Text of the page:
17 too young to marry

Despite lawmakers’ best efforts to keep Kentucky stuck in the past, the Commonwealth may be stepping out of the Dark Ages (at least on this issue), by raising the legal-marriage age to 18 years old… for the most part.

Senate Bill 48 would make an exception for 17-year-olds under certain circumstances. A judge may grant a 17-year-old permission to marry if their spouse is not more than four years older, if they can demonstrate their maturity and independence, and if it’s determined to be in the minor’s best interest. The parents would be allowed to testify for or against, but the court would have final say.

But how can one justify a 17-year-old being allowed to marry?

This exemption reeks of patriarchy: Old men enabling other men to marry girls.

It will endanger minors and reinforce a society of subservient women.

Certainly, the goal of the bill was to protect young children from older, sexual predators — which is particularly important in Kentucky, a state with the third highest rate of child marriages.

But if the purpose of this law is to protect children from sexual predators and bad, abusive or neglectful parents… then protect the kids! Here’s a better law: No minor should be allowed to marry. Marriage should be limited to adults — people over the age of 18. Done!

There is no reasonable scenario in which marriage before 18 is better for a minor. All benefits and protections that come with marriage are already afforded to minors — or could be extended to them without exposing them to a legally-binding relationship.

Further, the lengths lawmakers went to preserve an exemption for 17-year-olds demonstrates the enduring resistance of some to empowering young women.

Minors can’t drink legally.

They can’t buy a pack of smokes legally.

They can’t vote…


But if a 17-year-old can prove her “maturity and capacity for self-sufficiency,” she can get married?

It’s important that lawmakers undertook this legislation — keeping 13-year-olds out of wedlock is important. But some lawmakers are stuck in the good ol’ days.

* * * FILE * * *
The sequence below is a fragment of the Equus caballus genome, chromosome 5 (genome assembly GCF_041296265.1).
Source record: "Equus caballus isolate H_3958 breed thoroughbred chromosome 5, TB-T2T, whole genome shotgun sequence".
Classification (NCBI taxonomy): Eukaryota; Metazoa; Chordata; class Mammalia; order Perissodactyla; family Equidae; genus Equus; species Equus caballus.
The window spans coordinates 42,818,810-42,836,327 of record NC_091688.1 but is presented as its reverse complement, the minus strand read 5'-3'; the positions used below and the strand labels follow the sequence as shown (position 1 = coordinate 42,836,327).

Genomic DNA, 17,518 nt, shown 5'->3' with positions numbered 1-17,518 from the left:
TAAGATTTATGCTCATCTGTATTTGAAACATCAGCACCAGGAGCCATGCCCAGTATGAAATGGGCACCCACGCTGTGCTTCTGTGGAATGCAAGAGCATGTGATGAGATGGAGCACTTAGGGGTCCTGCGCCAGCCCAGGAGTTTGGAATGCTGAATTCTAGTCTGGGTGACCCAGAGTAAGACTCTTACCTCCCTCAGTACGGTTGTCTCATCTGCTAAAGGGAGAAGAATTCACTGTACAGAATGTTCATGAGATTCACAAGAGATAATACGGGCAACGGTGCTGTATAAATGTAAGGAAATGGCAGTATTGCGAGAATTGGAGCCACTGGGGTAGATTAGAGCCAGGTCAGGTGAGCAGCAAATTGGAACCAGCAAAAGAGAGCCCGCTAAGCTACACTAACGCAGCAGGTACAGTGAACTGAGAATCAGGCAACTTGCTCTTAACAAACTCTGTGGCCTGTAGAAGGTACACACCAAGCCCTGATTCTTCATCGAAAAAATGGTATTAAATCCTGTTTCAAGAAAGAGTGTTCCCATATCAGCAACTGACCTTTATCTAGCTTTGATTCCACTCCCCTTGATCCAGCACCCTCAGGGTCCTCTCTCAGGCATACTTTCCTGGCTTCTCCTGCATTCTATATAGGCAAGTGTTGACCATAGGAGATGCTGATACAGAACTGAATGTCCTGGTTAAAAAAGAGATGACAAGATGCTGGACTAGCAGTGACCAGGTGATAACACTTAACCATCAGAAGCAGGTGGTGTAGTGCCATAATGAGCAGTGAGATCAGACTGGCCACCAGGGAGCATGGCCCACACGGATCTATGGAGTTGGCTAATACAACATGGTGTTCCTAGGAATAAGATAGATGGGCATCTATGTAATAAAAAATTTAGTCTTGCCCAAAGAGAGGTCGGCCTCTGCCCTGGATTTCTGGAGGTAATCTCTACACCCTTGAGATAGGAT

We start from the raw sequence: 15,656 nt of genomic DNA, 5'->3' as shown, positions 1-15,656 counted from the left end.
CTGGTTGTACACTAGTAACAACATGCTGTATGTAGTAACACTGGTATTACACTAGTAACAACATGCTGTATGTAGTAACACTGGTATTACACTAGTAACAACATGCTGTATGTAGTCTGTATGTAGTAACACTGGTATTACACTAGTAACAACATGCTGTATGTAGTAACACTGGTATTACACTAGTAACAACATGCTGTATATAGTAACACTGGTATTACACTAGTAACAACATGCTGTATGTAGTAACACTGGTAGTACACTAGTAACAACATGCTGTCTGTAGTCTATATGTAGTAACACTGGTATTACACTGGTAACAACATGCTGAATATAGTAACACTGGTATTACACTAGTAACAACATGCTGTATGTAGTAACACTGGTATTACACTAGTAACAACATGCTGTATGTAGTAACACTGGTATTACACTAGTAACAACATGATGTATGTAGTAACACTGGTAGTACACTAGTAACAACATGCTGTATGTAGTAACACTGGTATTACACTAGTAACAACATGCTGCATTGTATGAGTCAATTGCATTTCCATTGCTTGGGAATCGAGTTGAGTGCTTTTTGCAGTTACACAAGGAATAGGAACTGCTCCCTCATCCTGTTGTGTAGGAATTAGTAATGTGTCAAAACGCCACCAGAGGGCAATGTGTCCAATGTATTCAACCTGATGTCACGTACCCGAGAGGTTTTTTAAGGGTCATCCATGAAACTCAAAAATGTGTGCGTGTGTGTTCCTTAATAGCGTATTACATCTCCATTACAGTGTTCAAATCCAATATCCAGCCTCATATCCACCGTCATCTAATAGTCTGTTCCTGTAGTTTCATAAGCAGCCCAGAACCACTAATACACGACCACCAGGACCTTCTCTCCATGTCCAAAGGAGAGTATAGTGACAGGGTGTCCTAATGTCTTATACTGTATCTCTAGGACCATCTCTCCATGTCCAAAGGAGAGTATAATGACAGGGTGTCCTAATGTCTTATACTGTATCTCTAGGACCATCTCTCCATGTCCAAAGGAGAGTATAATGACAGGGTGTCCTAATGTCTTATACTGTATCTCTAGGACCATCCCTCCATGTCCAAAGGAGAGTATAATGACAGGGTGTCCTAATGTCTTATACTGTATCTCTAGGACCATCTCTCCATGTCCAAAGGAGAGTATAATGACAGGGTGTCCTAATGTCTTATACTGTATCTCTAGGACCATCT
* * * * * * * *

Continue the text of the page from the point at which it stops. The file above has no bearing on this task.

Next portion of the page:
Republican state Sen. Dan Seum voted against the bill, arguing that a pregnant teenage girl shouldn’t be prevented from marrying the father of their unborn child. Seum, a 78-year-old man, seems more concerned that these teenage girls are looked after, by a man, rather than protecting more teenage girls from becoming pregnant.

Make no mistake, Seum, teenage marriage will lead to more teen pregnancies.

Republican Sen. Al Robinson, an 80-year-old man, also voted against the bill, saying that his mother-in-law was married at 15 — and it worked out for her.

Well, in that case…

Why is anyone in such a rush to get married?


It’s no more complicated than that. Whether the rationale is love or family planning — or predatory — it’s all about sex. And, for many (most? all?) of these men, marriage allows them to control their wives — financial control, education control and freedom control.

Let’s not make this more complicated than it really is: Some men are sexual predators. And the realities are, some parents are not able to care for or protect their children. These laws are made to protect children from predators, as well as from bad parents.

This is an important law. It would save children from sexual predators.

But, while Kentucky steps out of the Dark Ages, how about we jump all the way into the 21st century by protecting all kids?